Chit Funds – a lot of us have heard about it, and read about it in the news, without always knowing the details about it. A lot of people are unaware that Chit Funds are unique to India. It is a kind of community-based financial pooling that is not practiced anywhere else in the world.
What is it exactly?
Chit Funds do have variations, but essentially they are groups or companies (with multiple chit groups) where a set number of members get together and pool in an agreed upon amount of money every month. This pool then can be bid upon by the members in need of immediate lump sum cash (or conversely, there could be an auction), with the lowest bid placed winning the monthly pool. The difference between the winning bid and the total amount is then re-distributed equally amongst all the members. For example, a 20-member chit fund group must agree to a 20-month period (equal to the total number of members) of contributions, which can be any specific amount. Let’s assume it is Rs. 1,000. So, every month, Rs. 20,000 is the pool on which the members can bid. Suppose in a month, the lowest bid is for Rs. 16,000. The member gets that amount, while the remaining Rs. 4,000 gets split equally amongst the 20 members, so each will receive Rs. 200 back, in effect making their contribution for that meeting Rs. 800. The winning member cannot bid again in the 20-month cycle.
In format, Chit Funds closely resemble the informal ‘kitty party’ trend that thousands of women in the country participate in.
The Organiser may Charge a Cut: The chit fund group, if it is convened and organised by a specific person who puts in the effort to get the group together and conduct the meetings, in some instances will charge a set commission for the effort. This commission can be 5% of the total pool, meaning s/he will be paid Rs. 1,000 per meeting. So, in the above example, after the bid has been placed and won, Rs. 1,000 will be paid to the organiser, and then the rest of the Rs. 3,000 will be re-distributed among the members.
Chit Funds are Regulated: The Central Chit Funds Act (1982) has the overall legal provisions attached to all chit fund activity in the country, but its implementation is controlled by individual state governments. A ‘commencement certificate’ is also to be sought from the Office of the Registrar by every Chit Fund. The Reserve Bank of India (RBI) is not present in this picture in any form.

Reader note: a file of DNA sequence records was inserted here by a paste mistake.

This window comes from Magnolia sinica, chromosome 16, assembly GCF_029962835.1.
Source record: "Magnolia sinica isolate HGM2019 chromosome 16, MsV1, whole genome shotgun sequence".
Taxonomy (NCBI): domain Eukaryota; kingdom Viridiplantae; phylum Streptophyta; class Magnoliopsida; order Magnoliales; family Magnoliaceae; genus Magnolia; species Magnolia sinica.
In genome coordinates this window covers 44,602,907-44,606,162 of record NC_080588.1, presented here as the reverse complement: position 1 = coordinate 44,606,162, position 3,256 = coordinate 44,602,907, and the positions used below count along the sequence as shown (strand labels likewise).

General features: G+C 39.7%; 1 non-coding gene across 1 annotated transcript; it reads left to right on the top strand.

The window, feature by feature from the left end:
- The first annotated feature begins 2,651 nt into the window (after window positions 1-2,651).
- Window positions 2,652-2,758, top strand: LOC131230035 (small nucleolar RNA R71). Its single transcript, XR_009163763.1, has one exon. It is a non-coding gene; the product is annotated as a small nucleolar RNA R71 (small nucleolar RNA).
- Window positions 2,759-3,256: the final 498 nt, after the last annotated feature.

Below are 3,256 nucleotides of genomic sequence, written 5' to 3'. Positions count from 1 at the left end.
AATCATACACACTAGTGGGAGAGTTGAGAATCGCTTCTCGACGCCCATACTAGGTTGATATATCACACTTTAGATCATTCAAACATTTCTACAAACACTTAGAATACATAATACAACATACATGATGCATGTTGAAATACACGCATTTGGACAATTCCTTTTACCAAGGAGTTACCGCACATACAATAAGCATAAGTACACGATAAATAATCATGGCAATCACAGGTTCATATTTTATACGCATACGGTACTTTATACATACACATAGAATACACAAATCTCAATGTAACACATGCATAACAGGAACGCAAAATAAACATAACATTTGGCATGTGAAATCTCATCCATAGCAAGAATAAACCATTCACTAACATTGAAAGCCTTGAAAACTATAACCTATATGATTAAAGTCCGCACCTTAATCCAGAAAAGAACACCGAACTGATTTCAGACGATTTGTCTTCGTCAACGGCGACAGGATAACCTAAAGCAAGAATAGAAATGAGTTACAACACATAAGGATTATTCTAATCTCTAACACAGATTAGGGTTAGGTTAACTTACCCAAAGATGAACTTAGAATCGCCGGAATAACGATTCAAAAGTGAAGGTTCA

There are State-owned Chit Funds: South India is a hugely popular market for Chit Funds, with private players as well as state governments actively participating in organising groups with total memberships running into lakhs! The Government of Karnataka, for example, backs the Mysore Sales International, regulated by the Chit Funds (Karnataka) Rules 1983. The Kerala Chitties Act (1975) lays down the rules for the ‘chitties’ or ‘kuri’ in the state, some of which are run by the popular Kerala State Financial Enterprises Limited, a government-owned entity.
Some states in northern India too have popular followings of Chit Funds, especially in Delhi and nearby sectors.
Who is it For?
Chit Funds are very popular among citizen/trade/occupational groups whose regular income streams are unable to support any sudden expense or any emergencies. A lot of small-scale workers, businessmen, artisans, and more like the idea of a Chit Fund because it gives them access to immediate liquidity without the formal hassle of a bank. Moreover, banks and financial institutions are more often than not unwilling to lend to such customers to finance occasions like weddings or payment of college fees. Chit Funds are a less complicated route to the emergency cash.
Are they Safe?
Now this question is up in the air! Chit Funds do have good stories attached to them, with thousands of winning bids having equipped people with much-needed money during a desperate crunch. But cases of cheating and fraud have also been many, with most of the news surrounding Chit Funds in fact focusing on this dubious aspect of the phenomena. The advice always is to explore this option when money is really tight and you cannot envisage any other avenue. Make sure to go to a trusted Chit Fund company, or to a group composed of friends and/or family. And, never consider a Chit Fund an ‘investment’. It never is!